by Joseph Brophy for the Maricopa Lawyer, a publication of the Maricopa County Bar Association
A recent case out of the Virgin Islands provides a rare example of one court refusing to summarily impose reciprocal discipline on a lawyer because the disciplining court did not afford the lawyer sufficient due process. In this case, the Supreme Court of the Virgin Islands reminded the Third Circuit Court of Appeals what the great Walter Sobchak once said to his bowling opponent during a league game in the movie The Big Lebowski: “Smokey this is not ‘Nam, this is bowling. There are rules.” While attorney discipline may not be bowling, there are indeed rules.
In July 2021, the mother of a client represented by Lawyer in a criminal proceeding in the United States District Court, District of the Virgin Islands, sent a letter to the federal court alleging that Lawyer engaged in certain misconduct. The chief judge for the federal court in the Virgin Islands recused himself and referred the matter to the chief judge of the Third Circuit Court of Appeals, who in turn appointed a magistrate judge from the Western District of Pennsylvania to oversee the matter.
In December 2021, the magistrate judge issued a report and recommendation. Before doing so, the magistrate judge did not hold an evidentiary hearing and did not interview Lawyer, his client, or the client’s mother who wrote the letter that initiated the investigation. Rather, the magistrate judge undertook an investigation into other matters in which Lawyer was disciplined by the federal court in the last five years. There were eight such matters in which Lawyer was either fined by the court or removed from court-appointed representation. The magistrate contacted six individuals involved in those other eight matters. The report did not identify the witnesses but provided a summary of what they told the magistrate judge.
The magistrate’s report concluded that Lawyer long “had problems with meeting court deadlines, making timely court appearances, successfully e-filing documents, communicating adequately with clients, and the like,” that he “may be suffering from an impairment of some kind, possibly due to substance abuse,” and that his “law practice has become increasingly disorganized and haphazard, questioning whether he still maintains a law office at all.” The magistrate judge recommended a two-year suspension and a comprehensive physical and mental health examination as a condition of reinstatement.
Lawyer objected to the report and recommendations on due process grounds. The district court—consisting of 13 judges of the United States Court of Appeals for the Third Circuit, also sitting by temporary designation as judges of the District Court—issued an order overruling Lawyer’s objection. The district court concluded that the magistrate judge provided Lawyer an opportunity to be heard by being allowed to lodge objections to the report and was given appropriate notice.
The Virgin Islands’ Bar filed a copy of the federal court’s order with the Judicial Branch of the Virgin Islands, which maintains its own bar separate from the federal bar. Lawyer challenged the imposition of reciprocal discipline. The Virgin Islands’ Bar sought guidance from the supreme court regarding what process was required before summarily imposing reciprocal discipline. The Supreme Court of the Virgin Islands noted that because “attorney discipline proceedings, while nominally civil, are quasi-criminal in nature,” a lawyer accused of ethical misconduct is entitled to considerable due process protections. Nevertheless, a lawyer fighting the imposition of summary reciprocal discipline has a heavy burden.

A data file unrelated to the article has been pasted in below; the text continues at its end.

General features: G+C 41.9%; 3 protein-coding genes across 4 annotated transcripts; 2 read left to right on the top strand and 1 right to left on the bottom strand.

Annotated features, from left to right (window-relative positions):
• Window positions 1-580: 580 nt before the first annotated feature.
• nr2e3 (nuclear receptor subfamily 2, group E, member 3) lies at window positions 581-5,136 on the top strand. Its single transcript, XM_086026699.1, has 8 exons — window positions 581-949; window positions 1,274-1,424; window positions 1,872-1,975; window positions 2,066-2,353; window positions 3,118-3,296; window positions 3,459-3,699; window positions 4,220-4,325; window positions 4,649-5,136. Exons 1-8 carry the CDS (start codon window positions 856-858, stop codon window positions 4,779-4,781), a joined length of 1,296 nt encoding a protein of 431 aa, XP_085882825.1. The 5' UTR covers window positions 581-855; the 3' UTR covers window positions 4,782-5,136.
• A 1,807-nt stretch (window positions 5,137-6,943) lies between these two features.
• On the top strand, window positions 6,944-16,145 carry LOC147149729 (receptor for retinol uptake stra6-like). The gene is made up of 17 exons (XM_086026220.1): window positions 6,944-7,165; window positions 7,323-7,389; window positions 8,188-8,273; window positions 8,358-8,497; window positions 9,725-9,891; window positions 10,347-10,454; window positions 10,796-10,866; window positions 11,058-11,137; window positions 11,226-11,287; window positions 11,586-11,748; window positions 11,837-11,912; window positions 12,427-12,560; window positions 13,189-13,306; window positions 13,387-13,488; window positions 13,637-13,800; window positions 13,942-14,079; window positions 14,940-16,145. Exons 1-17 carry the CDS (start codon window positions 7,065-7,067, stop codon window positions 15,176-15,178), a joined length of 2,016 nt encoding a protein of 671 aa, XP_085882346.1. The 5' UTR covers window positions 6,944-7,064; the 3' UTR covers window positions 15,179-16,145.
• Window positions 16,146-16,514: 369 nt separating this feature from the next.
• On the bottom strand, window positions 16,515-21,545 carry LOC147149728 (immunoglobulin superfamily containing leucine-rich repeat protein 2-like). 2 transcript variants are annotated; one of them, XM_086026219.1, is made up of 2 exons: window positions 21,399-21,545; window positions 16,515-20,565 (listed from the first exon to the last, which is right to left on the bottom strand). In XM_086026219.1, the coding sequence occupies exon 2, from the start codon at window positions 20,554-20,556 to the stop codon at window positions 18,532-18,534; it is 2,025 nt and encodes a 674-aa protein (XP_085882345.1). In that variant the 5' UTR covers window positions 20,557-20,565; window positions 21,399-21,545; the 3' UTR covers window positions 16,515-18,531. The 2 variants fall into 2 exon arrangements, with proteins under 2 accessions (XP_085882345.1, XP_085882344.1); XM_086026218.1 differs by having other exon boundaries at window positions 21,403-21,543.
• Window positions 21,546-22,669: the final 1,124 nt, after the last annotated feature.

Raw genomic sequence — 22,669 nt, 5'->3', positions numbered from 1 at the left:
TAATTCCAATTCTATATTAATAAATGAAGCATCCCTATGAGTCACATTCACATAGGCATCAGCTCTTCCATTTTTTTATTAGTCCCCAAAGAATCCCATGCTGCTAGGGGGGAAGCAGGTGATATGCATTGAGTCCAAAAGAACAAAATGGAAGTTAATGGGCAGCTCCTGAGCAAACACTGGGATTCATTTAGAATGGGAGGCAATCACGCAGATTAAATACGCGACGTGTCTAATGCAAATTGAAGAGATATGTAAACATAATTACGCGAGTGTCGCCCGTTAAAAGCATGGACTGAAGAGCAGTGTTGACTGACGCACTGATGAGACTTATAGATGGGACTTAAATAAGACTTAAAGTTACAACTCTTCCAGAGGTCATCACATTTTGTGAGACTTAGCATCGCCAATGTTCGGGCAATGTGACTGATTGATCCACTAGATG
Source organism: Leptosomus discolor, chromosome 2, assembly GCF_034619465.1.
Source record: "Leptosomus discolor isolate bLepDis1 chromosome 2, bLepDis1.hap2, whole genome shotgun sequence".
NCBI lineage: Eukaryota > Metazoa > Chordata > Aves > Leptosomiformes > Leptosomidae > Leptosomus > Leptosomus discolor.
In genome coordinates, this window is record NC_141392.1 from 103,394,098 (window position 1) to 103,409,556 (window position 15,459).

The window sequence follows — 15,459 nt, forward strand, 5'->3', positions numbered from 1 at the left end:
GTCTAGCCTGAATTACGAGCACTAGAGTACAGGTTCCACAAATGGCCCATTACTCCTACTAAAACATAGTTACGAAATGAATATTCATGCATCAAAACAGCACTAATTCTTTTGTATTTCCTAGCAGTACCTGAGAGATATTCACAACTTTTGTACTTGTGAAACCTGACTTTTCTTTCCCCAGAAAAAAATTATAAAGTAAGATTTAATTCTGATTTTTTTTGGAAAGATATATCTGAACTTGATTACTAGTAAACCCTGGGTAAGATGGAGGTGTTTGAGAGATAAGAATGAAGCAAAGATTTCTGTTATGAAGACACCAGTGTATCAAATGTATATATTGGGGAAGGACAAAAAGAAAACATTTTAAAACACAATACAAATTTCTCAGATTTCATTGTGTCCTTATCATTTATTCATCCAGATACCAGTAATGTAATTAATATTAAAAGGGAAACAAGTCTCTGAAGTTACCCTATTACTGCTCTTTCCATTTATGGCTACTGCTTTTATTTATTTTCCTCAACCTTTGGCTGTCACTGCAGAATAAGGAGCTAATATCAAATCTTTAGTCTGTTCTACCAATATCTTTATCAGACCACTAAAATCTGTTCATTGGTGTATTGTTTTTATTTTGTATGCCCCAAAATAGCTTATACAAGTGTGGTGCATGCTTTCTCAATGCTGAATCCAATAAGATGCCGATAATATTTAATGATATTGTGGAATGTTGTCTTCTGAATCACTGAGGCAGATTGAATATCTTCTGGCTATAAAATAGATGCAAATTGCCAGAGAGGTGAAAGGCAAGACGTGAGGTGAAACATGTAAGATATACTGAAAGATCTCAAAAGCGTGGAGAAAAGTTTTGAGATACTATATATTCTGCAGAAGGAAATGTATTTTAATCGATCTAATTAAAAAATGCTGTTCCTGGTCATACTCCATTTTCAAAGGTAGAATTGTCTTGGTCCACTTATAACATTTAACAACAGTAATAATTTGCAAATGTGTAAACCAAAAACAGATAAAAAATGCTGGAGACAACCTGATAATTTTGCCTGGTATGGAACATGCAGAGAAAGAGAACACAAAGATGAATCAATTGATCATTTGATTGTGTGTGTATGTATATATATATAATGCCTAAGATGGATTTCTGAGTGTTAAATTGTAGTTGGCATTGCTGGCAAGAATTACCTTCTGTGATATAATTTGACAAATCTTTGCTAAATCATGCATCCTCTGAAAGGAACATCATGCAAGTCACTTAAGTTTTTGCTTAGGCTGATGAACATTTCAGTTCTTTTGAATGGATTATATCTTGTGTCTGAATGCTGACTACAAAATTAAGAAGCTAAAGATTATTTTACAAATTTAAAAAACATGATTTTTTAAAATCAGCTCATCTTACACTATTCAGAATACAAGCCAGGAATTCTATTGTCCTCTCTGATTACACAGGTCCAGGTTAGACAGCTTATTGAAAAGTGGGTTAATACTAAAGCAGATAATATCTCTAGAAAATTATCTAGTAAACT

However, in this case that burden was met. The Virgin Islands court noted that under the federal court’s own local rules (as well as the ABA’s rules and United States Supreme Court precedent), a lawyer subject to disciplinary proceeding had the right to be heard before a magistrate judge issues a report/recommendation and to object after the report and recommendations were issued. In other words, the accused attorney has the right to be heard by the investigator (magistrate) and the ultimate adjudicator (the district court). The Virgin Islands court concluded that the federal court’s deprivation of Lawyer’s right to be heard before the report was issued was not cured by the Lawyer’s opportunity to object after the report was issued. Such a cure was not possible when the plain language of the rule required that the Lawyer be the opportunity to be heard before and after the magistrate issued a report.
Ultimately, Lawyer may still be subject to discipline before the Virgin Islands’ Bar. However, the Office of Disciplinary Counsel must first conduct its own independent investigation into the matters covered by the federal court’s order of suspension. Because of the lack of due process, the Supreme Court of the Virgin Islands will not simply take the federal court’s word for it. The federal court was almost certainly right on the merits—even Lawyer did not seem to fight hard on those. But the Virgin Islands court was right to hold the federal court to the rules that it wrote. Best of all, unlike in the case of the aforementioned Mr. Sobchak in The Big Lebowski, no one had to pull a gun on anyone to make sure the rules were followed.
About Joseph. A. Brophy
Joseph Brophy is a partner with Jennings Haug Keleher McLeod in Phoenix. His practice focuses on professional responsibility, lawyer discipline, and complex civil litigation. He can be reached at email@example.com.
The original article appeared in the January 2023 issue of Maricopa Lawyer and can be viewed here: